22 October 2019

From the Vice-Presidential Cupboard

‘Twas the night before Christmas…’ Well, in truth, it was a few days before Christmas. But the pile of papers, books and leaflets had to be moved. But where? I’d known since June 2018 of impending Vice-Presidential duties, and then stuff…lots of stuff…began to arrive. I also began to collect more stuff myself (‘that will be useful!’).

And I did not need much excuse to buy more books (‘I must mug up on that…’). But now the pile had become overwhelming, and we’d need the table for Christmas-time meals – meals with bigger family groups than usual. So where to put it all?

There was also something symbolic about sorting the papers and books, sifting them a bit, and putting them away for a while. It was good to see that some of the earlier mailings had been superseded by later ones. It was also challenging to have to acknowledge that some of what I had been sent I had not had chance to read. There are still the day jobs to do, after all. But the satisfaction of finding a parking space for some neat stacks of papers and books was immense. ‘VP-related duties’ could be put on hold for a while.

The Sabbath principle could come into play for Christmas-time. Thanks to a bit of sideboard re-arrangement, the ‘Vice-Presidential Cupboard’ came into being. It would become the place for me to deposit all VP-related material: invitations, notes I make, letters received, committee minutes, books acquired, mementoes. Much of the ‘record of the year’ won’t, of course, make it into ‘hard copy’: photos, PowerPoint slides, texts of talks. And there will be memories which even Facebook or WhatsApp can’t store. But the ‘VP Cupboard’ will be where my laptop gets stored on days off, where gifts get shoved before I have a chance to have a proper look at them and where all the papers, booklets, leaflets, postcards I receive will mount up. The Cupboard will come to stand, in other words, for the role of Vice-President, and all that goes with it.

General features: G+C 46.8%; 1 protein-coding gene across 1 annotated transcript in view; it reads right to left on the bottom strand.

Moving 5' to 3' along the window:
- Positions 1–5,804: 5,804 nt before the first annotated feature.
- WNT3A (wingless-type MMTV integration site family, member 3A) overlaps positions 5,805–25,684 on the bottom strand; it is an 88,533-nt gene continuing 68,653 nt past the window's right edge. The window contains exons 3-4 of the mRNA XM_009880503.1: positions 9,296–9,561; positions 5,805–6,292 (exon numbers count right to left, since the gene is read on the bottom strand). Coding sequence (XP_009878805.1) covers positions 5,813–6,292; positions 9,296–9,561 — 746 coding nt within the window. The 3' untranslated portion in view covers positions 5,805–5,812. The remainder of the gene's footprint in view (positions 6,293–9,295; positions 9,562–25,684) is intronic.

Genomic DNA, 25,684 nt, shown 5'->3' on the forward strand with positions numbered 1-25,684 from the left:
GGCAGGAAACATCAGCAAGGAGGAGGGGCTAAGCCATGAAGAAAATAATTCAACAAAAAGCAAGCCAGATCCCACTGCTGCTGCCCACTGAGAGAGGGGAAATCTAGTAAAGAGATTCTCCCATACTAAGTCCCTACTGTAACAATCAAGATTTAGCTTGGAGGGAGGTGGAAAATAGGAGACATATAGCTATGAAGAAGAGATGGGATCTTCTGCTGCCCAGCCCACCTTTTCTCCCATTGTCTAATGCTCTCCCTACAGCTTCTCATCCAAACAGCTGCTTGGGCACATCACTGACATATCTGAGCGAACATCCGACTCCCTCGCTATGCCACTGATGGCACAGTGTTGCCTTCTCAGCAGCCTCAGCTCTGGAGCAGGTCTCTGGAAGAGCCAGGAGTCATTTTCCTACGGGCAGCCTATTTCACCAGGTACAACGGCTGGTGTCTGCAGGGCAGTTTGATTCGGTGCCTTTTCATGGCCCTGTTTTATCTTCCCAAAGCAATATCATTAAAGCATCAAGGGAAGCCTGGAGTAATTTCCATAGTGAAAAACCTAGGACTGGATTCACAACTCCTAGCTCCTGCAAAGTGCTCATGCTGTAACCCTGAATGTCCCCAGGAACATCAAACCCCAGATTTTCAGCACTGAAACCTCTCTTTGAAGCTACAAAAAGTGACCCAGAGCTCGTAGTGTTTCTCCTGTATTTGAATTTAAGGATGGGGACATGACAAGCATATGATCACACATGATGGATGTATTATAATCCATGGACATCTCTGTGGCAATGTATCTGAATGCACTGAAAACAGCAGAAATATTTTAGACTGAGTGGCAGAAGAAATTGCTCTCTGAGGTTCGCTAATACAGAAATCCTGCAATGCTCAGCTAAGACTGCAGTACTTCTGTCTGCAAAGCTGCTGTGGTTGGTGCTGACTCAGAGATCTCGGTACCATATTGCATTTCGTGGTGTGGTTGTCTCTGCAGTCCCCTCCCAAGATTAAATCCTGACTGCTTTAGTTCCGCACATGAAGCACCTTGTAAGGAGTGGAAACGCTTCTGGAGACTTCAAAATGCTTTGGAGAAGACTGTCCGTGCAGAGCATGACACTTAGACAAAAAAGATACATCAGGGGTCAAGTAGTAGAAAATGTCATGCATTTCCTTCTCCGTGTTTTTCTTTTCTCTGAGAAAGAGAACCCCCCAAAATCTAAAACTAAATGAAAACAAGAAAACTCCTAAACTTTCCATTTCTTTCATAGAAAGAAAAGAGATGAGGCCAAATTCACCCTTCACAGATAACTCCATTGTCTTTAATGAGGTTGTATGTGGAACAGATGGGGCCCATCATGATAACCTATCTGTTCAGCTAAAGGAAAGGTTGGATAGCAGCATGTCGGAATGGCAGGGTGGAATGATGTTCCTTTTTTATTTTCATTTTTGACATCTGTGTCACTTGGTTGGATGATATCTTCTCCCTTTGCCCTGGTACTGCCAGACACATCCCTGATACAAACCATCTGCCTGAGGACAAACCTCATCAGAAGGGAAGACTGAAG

Over the coming months I’ll be taking a few items out of the VP Cupboard to use as a basis for some reflections. It won’t quite be the ‘Story of Contemporary British Methodism in 10 Objects’, though that may not be a bad way to look at what I’ll be trying to do. The first thing I want to take out of cupboard, for example, is the Prayer Diary. Our own is slightly different this year, as you may have noticed, with only two folds instead of three.

That’s partly because Barbara and I are taking up fewer individual invitations than Micky and Bala did (how did they do 80+ and 50+ respectively in the year?!), though sometimes our District visits might be a bit longer than usual. But it’s linked with our over-arching theme for the year – So What’s the Story…? – and the image of weaving on the card, photographed by Barbara’s husband, David Glasson, is the same as on the book we produced for the year.

The reflection I want to make on the Prayer Diary is, though, less about our card in particular than the fact of the Diary, and what it signifies. Both Barbara and I were stunned to learn that 20,000 of these are produced. That’s a lot of prayer! Or at least it is if people use the card in the way that is intended. The astonishing thing is that lots of Methodists clearly do! Barbara and I have both had the experience of people saying ’I see you’re at Greenbelt next week’ or ‘did you enjoy the Isles of Scilly?’ This isn’t stalking! It may be curiosity (where are they this week?).

But it really is clearly also a basis for prayer. People want us to ‘go well’ and for God to be with us as we go, and are saying that, and thinking it, before God. Many of those praying will be using the Prayer Handbook too. Responding to the Gospel is the title of the 2019-20 edition. I’ve tried to use it myself over a number of years now. I confess I’m not a rigorous daily user (I should monitor my own habits more), and this does mean I pray for some District Chairs and some countries more than others. But it really is a great resource.

And the global dimension of it is especially significant. We remember our sisters and brothers literally all over the world. So my sideboard cupboard – the Vice-Presidential Cupboard – is like the Narnia wardrobe: when I open its doors and take out the Prayer Diary and the Prayer Handbook, I’m reminded of the praying that goes on across the world, for the world, every single day.

So that’s the first thing I’ve taken out of ‘The Vice-Presidential Cupboard’: the Prayer Diary. There’ll be nine more objects between now and next June. Stay tuned!

Clive Marsh, Vice-President

This article first appeared in the Methodist Recorder on 6 Sept 2019

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